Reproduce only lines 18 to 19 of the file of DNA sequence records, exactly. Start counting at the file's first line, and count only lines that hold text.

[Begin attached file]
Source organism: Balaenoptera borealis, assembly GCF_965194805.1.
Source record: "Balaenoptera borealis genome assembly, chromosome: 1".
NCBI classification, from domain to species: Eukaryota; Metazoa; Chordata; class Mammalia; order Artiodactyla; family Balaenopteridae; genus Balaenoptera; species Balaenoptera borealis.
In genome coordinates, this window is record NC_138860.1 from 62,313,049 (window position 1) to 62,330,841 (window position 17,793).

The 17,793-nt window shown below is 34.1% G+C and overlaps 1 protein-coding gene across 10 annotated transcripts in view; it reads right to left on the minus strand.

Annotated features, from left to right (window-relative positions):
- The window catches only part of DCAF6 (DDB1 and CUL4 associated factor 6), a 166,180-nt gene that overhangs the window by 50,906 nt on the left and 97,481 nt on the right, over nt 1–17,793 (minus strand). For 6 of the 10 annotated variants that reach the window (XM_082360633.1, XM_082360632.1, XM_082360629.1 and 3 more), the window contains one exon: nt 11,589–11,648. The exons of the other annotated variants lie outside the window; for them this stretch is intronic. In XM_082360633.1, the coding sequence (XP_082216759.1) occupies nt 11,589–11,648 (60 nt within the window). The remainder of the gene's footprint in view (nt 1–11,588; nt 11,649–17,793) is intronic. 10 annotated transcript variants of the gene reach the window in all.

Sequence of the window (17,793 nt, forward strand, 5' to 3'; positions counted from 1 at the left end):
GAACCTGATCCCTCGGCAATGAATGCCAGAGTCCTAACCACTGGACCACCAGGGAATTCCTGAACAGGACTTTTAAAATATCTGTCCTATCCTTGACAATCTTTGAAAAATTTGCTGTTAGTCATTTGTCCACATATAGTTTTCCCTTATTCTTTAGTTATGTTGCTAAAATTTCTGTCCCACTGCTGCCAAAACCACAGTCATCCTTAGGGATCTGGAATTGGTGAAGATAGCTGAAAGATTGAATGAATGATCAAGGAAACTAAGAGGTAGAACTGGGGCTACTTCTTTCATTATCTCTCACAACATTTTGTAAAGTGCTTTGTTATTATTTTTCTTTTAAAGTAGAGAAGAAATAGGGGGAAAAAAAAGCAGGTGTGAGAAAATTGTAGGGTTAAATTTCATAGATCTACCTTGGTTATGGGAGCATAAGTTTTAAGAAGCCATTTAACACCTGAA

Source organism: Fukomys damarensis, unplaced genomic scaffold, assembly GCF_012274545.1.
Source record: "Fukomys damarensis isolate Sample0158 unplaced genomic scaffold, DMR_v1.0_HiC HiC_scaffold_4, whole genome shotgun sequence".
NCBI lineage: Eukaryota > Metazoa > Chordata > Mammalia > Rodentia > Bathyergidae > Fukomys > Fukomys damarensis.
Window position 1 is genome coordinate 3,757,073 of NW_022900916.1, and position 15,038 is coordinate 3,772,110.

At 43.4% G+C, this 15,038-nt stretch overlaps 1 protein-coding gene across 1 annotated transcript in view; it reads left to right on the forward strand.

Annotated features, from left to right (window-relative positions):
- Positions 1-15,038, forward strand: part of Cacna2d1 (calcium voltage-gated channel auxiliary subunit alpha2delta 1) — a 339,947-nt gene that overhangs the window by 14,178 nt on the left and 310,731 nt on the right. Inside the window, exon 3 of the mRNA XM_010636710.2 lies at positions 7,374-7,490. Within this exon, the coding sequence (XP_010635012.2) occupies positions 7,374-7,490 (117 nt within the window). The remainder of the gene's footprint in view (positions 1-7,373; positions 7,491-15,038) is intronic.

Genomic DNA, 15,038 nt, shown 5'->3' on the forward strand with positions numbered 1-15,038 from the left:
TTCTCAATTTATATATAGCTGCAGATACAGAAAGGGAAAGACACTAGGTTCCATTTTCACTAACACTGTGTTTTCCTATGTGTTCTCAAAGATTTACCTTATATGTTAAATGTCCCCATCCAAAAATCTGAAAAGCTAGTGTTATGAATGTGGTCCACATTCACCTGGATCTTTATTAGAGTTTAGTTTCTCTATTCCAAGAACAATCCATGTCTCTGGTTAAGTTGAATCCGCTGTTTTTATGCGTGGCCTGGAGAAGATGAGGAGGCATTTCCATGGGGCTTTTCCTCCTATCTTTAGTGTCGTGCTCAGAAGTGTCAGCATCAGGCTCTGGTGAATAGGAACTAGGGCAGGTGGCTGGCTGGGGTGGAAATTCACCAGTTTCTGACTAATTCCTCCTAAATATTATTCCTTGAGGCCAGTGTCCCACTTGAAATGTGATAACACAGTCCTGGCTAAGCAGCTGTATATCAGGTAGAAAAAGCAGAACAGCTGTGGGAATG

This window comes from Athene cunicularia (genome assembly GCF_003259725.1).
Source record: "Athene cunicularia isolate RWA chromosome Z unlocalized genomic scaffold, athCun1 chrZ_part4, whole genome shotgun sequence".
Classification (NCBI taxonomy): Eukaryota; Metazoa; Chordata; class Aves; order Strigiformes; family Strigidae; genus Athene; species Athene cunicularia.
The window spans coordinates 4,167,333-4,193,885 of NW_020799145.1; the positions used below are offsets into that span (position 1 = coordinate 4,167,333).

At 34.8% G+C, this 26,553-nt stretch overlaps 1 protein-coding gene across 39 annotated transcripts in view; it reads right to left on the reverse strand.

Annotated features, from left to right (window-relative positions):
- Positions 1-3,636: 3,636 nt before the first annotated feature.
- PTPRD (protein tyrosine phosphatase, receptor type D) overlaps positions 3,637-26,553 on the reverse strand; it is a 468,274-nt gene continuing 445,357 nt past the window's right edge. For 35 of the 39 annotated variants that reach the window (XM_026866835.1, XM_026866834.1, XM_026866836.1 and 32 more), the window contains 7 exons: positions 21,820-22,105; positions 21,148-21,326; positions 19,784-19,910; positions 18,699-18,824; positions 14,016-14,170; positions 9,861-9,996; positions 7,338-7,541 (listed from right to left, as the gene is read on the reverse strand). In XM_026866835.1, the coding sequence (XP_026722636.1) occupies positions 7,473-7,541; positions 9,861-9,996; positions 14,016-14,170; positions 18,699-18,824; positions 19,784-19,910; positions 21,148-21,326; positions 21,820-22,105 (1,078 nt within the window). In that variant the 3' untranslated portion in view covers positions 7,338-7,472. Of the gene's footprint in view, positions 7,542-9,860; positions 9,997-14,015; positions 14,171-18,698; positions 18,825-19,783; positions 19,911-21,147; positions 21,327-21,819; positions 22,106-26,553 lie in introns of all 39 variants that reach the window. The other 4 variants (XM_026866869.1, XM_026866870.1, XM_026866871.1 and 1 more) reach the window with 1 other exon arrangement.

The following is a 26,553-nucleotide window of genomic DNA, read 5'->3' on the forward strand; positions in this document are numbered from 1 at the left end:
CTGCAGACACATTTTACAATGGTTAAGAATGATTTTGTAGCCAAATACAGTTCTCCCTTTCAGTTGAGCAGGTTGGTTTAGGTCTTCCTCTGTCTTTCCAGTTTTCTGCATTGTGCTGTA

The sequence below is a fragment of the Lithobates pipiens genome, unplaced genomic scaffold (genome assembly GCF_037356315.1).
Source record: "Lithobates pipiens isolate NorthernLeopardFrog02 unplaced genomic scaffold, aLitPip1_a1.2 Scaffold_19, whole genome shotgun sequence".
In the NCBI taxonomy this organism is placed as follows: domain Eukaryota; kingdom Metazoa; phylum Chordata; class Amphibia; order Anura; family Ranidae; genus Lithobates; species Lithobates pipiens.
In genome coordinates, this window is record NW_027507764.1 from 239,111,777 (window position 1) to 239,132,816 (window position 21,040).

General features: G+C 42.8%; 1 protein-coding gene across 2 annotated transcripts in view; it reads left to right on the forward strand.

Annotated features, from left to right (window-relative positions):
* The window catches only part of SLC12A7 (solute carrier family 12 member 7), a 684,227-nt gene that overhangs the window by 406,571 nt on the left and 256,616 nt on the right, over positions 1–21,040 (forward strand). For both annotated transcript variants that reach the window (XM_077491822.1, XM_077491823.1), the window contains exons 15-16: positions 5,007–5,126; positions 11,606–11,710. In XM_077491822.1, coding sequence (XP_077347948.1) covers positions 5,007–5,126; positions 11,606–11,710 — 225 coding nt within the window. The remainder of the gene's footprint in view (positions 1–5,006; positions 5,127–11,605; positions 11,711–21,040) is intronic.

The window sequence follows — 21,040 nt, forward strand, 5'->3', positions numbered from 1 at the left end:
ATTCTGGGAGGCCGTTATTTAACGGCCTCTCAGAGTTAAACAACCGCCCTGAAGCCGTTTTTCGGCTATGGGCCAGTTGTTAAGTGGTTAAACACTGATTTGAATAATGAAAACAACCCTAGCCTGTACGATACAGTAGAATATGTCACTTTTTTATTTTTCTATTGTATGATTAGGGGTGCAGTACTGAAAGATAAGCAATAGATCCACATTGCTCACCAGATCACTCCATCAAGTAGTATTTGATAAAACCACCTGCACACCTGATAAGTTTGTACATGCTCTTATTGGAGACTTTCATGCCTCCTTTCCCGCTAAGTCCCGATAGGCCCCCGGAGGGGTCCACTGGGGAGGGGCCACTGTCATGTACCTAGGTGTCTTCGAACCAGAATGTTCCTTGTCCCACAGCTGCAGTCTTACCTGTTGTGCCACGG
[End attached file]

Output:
TTCTCAATTTATATATAGCTGCAGATACAGAAAGGGAAAGACACTAGGTTCCATTTTCACTAACACTGTGTTTTCCTATGTGTTCTCAAAGATTTACCTTATATGTTAAATGTCCCCATCCAAAAATCTGAAAAGCTAGTGTTATGAATGTGGTCCACATTCACCTGGATCTTTATTAGAGTTTAGTTTCTCTATTCCAAGAACAATCCATGTCTCTGGTTAAGTTGAATCCGCTGTTTTTATGCGTGGCCTGGAGAAGATGAGGAGGCATTTCCATGGGGCTTTTCCTCCTATCTTTAGTGTCGTGCTCAGAAGTGTCAGCATCAGGCTCTGGTGAATAGGAACTAGGGCAGGTGGCTGGCTGGGGTGGAAATTCACCAGTTTCTGACTAATTCCTCCTAAATATTATTCCTTGAGGCCAGTGTCCCACTTGAAATGTGATAACACAGTCCTGGCTAAGCAGCTGTATATCAGGTAGAAAAAGCAGAACAGCTGTGGGAATG

This window comes from Athene cunicularia (genome assembly GCF_003259725.1).